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 Peak(s):  La Plata Peak  -  14,336 feet
 Post Date:  01/05/2012 Modified: 01/06/2012
 Date Climbed:   01/05/2012
 Posted By:  CinciKid

 This Can't Be Winter...   


La Plata Peak "Winter" Hike- 14,336'


1) Make it home alive- Yes
2) Have Fun- Yes
3) Cool Pictures- Look Below
4) Get a Good Workout In- 11.5 miles, 4500'...yup
5) Get to the Summit- Yes

The five things listed above is my priority list when hiking 14ers, or hiking in general. I woke up around 0330 and got driving from the Springs at 0420. I got to the La Plata Peak TH at about 0710. After getting ready, sitting in the heat for a little bit, and listening to some pump up music I left the TH right off CO-82 at 0720. After a few minutes of hiking the trail splits off to the left. This location is indicated by the trail log and the private property sign to the left. The trail all the way through the trees was very very compact. I did not even bring snowshoes. I wore micro spikes until I gained the ridge line. Whoever broke trail, thank you very much. The spikes dug in and allowed me to hike at a pace almost as fast as my summer pace.
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the TH on the left

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this is coming down the mountain, take a RIGHT here

I followed the trail broken before me all the way through the tree. I approached a junction with one trail leading right and another leading left. The trail to the right will go about 50 yards and then dead end. Take the left turn at this junction. The trail continued to be firmly packed until it came to another junction with one trail leading left and one going right. The trail leading left will take you to the very bottom of the ridge line while the right trial will take you up the valley for a while following the summer trail. I took a right at this juncture. The trail that has been broken leads you through some of the marsh area covered in snow. At some point you have to make the decision to gain the ridge. I followed one person's tracks up the steep pitch. You know those exercises you did in 4th grade called mountain climbers? Yea, I did those for about 45 minutes. I gained the ridge by keeping low on all fours and kick stepping my way up the side of the ridge. Once I gained the ridge it was a very simple hike. About half of the ridge to the summit was snow, about half of it was as clear as if it was a summer hike.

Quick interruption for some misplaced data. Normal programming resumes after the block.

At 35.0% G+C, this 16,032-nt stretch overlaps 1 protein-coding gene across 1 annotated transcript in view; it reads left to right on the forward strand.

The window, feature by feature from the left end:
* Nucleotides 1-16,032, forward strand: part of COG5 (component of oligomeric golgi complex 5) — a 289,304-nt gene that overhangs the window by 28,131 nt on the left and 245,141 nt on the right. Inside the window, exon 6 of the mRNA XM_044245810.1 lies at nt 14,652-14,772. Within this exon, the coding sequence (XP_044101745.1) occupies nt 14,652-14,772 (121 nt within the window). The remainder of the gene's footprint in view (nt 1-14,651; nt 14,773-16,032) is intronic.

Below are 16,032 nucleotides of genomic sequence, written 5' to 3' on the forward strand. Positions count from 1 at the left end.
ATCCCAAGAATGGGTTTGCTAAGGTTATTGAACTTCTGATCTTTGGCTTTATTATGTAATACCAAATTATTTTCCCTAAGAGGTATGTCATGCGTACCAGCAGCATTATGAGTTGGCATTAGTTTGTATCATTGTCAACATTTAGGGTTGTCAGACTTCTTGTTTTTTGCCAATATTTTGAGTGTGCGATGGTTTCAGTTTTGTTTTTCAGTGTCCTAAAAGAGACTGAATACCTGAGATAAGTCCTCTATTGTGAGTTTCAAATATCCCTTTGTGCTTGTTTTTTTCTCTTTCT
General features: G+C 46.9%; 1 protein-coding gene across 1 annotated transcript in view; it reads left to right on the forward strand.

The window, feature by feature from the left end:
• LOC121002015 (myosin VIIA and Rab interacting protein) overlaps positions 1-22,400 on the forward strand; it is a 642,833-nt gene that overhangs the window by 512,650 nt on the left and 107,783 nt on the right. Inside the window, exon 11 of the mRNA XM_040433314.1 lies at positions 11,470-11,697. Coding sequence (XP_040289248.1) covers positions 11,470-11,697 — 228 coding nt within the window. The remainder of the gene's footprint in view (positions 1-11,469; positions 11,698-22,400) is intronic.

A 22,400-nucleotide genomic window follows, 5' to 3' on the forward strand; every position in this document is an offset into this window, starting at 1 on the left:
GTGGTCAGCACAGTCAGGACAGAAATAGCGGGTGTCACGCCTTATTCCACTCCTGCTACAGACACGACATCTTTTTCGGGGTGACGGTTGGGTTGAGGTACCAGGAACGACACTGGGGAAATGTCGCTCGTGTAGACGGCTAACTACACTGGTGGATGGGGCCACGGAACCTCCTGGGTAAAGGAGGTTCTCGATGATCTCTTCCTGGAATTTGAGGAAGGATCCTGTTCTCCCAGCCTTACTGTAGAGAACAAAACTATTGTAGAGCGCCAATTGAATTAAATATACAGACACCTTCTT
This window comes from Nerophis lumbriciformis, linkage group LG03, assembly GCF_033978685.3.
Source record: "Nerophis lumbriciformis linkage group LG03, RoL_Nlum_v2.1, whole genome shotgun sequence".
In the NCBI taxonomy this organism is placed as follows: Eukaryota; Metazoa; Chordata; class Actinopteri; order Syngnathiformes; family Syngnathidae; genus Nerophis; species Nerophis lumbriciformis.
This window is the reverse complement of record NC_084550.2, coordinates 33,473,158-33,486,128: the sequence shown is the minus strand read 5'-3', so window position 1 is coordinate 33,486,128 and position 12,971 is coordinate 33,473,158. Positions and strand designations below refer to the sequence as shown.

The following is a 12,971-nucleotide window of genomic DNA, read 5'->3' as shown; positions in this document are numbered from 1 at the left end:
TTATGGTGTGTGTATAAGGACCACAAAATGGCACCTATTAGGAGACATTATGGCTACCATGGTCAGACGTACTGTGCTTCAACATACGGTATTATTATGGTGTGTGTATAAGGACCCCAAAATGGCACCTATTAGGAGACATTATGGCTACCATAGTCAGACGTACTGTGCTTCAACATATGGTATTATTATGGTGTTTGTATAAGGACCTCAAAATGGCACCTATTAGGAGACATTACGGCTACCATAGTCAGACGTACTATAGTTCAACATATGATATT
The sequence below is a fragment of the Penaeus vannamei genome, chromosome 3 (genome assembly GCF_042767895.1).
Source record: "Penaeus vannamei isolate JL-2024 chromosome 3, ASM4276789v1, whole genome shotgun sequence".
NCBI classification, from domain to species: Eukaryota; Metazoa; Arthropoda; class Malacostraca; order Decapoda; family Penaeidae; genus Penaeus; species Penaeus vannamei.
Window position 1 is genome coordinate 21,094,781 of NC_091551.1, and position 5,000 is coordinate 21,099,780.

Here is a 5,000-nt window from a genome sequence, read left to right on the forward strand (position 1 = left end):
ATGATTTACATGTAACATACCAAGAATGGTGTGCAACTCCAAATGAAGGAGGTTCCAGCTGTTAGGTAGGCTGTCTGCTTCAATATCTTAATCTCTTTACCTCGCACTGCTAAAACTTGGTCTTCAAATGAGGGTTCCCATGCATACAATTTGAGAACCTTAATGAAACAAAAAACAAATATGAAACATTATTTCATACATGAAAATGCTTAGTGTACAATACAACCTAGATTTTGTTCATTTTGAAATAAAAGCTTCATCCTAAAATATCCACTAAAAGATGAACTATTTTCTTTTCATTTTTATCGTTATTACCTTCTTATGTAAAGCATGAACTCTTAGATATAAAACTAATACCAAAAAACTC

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I wore micros all the way until the ridge, and no my hair is not braided (for the 98% of Colorado hikers who have no idea what this means, Google it, I'll leave this lame joke in there for the 2% that understand). It took me approximately 3 hours to gain the ridge. From there it took me 2 hours to gain the summit. The ridge to the summit looks far more difficult than it really is. THe trail leads around to the right of the present snowfield and enables the hiker to follow the summer trail or to hop up exposed rocks to the summit.
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After 5 hours of hiking I reached the summit. The views were absolutely amazing. I had attempted Mt. Sherman a couple weeks back and failed miserably. A trip to REI with a knowledgeable employee made this trip completely comfortable. I removed my down jacket and beanie and replaced it with my Marmot softshell jacket and ski goggles. This would be what I wore for the remainder of the hike.